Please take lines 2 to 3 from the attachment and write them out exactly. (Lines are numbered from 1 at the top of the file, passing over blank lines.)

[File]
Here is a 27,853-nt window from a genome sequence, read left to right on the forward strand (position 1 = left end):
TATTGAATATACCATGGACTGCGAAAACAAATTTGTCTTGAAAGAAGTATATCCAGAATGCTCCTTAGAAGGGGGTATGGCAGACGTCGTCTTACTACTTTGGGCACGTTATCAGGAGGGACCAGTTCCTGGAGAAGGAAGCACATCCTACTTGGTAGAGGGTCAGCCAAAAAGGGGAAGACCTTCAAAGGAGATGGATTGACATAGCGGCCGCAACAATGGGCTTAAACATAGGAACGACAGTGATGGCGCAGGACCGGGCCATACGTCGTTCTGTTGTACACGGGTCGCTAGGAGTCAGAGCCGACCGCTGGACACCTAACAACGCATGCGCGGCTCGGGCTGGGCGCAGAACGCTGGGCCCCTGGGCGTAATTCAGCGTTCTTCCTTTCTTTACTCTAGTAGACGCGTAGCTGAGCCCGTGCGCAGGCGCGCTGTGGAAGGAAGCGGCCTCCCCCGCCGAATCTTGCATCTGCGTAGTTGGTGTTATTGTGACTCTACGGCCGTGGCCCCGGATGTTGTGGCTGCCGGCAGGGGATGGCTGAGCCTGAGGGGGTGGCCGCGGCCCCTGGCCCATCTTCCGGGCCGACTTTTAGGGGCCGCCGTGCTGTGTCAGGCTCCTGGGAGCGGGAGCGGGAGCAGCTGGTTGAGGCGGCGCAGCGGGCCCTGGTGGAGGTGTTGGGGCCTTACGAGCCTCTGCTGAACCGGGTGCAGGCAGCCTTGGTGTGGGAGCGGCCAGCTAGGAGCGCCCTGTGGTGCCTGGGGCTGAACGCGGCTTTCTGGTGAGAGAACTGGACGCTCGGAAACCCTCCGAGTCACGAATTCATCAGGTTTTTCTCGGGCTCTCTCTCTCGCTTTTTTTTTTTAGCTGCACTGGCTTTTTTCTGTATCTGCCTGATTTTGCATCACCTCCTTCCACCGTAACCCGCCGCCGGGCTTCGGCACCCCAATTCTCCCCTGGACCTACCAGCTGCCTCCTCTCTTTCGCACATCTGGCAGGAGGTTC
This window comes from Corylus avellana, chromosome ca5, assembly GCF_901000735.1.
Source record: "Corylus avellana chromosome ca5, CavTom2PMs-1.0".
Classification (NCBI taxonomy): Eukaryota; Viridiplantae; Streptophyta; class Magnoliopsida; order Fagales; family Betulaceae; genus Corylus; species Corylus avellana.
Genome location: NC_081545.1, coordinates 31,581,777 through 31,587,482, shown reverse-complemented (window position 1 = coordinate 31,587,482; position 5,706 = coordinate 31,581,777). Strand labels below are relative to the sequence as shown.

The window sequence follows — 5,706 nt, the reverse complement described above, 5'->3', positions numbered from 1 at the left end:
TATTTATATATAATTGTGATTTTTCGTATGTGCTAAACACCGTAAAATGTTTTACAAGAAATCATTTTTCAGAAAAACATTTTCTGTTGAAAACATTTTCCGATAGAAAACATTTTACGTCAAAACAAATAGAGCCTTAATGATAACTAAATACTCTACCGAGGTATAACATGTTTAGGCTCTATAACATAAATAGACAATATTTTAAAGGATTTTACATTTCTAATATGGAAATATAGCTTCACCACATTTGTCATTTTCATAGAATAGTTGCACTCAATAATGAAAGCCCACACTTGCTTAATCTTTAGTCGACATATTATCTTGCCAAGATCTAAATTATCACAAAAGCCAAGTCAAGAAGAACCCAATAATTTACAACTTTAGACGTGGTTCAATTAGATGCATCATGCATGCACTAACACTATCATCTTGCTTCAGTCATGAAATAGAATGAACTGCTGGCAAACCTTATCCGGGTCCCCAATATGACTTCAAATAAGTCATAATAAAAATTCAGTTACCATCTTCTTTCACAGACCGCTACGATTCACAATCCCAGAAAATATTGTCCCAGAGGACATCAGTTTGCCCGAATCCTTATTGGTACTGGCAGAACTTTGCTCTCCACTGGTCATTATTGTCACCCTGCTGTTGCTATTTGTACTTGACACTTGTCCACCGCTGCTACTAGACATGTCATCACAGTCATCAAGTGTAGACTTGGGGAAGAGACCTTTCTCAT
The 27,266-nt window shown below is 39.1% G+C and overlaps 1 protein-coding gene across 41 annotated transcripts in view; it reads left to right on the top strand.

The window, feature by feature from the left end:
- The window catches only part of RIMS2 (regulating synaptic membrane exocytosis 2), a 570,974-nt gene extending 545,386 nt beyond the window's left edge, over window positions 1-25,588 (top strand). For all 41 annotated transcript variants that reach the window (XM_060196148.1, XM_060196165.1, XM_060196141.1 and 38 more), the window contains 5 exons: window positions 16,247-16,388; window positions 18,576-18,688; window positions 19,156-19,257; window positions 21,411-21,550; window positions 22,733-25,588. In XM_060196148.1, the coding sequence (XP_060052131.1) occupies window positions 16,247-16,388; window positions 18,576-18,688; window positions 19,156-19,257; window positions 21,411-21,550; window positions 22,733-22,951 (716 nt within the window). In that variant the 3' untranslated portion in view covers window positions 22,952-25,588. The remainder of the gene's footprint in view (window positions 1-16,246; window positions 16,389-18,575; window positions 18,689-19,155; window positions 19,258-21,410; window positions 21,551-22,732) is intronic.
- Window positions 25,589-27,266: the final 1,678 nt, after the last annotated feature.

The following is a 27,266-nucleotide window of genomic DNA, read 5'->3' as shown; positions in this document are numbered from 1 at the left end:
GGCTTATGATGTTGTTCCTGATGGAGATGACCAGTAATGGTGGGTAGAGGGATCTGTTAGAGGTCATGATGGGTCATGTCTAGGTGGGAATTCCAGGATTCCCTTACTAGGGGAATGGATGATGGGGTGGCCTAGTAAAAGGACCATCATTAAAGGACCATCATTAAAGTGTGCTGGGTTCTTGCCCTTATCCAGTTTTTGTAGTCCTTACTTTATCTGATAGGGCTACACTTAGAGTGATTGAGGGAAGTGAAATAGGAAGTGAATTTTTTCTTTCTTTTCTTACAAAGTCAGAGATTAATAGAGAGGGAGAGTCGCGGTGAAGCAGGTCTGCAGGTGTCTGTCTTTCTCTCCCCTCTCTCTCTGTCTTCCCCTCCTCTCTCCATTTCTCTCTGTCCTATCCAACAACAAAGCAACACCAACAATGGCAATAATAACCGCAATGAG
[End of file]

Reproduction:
TATTGAATATACCATGGACTGCGAAAACAAATTTGTCTTGAAAGAAGTATATCCAGAATGCTCCTTAGAAGGGGGTATGGCAGACGTCGTCTTACTACTTTGGGCACGTTATCAGGAGGGACCAGTTCCTGGAGAAGGAAGCACATCCTACTTGGTAGAGGGTCAGCCAAAAAGGGGAAGACCTTCAAAGGAGATGGATTGACATAGCGGCCGCAACAATGGGCTTAAACATAGGAACGACAGTGATGGCGCAGGACCGGGCCATACGTCGTTCTGTTGTACACGGGTCGCTAGGAGTCAGAGCCGACCGCTGGACACCTAACAACGCATGCGCGGCTCGGGCTGGGCGCAGAACGCTGGGCCCCTGGGCGTAATTCAGCGTTCTTCCTTTCTTTACTCTAGTAGACGCGTAGCTGAGCCCGTGCGCAGGCGCGCTGTGGAAGGAAGCGGCCTCCCCCGCCGAATCTTGCATCTGCGTAGTTGGTGTTATTGTGACTCTACGGCCGTGGCCCCGGATGTTGTGGCTGCCGGCAGGGGATGGCTGAGCCTGAGGGGGTGGCCGCGGCCCCTGGCCCATCTTCCGGGCCGACTTTTAGGGGCCGCCGTGCTGTGTCAGGCTCCTGGGAGCGGGAGCGGGAGCAGCTGGTTGAGGCGGCGCAGCGGGCCCTGGTGGAGGTGTTGGGGCCTTACGAGCCTCTGCTGAACCGGGTGCAGGCAGCCTTGGTGTGGGAGCGGCCAGCTAGGAGCGCCCTGTGGTGCCTGGGGCTGAACGCGGCTTTCTGGTGAGAGAACTGGACGCTCGGAAACCCTCCGAGTCACGAATTCATCAGGTTTTTCTCGGGCTCTCTCTCTCGCTTTTTTTTTTTAGCTGCACTGGCTTTTTTCTGTATCTGCCTGATTTTGCATCACCTCCTTCCACCGTAACCCGCCGCCGGGCTTCGGCACCCCAATTCTCCCCTGGACCTACCAGCTGCCTCCTCTCTTTCGCACATCTGGCAGGAGGTTC
This window comes from Corylus avellana, chromosome ca5, assembly GCF_901000735.1.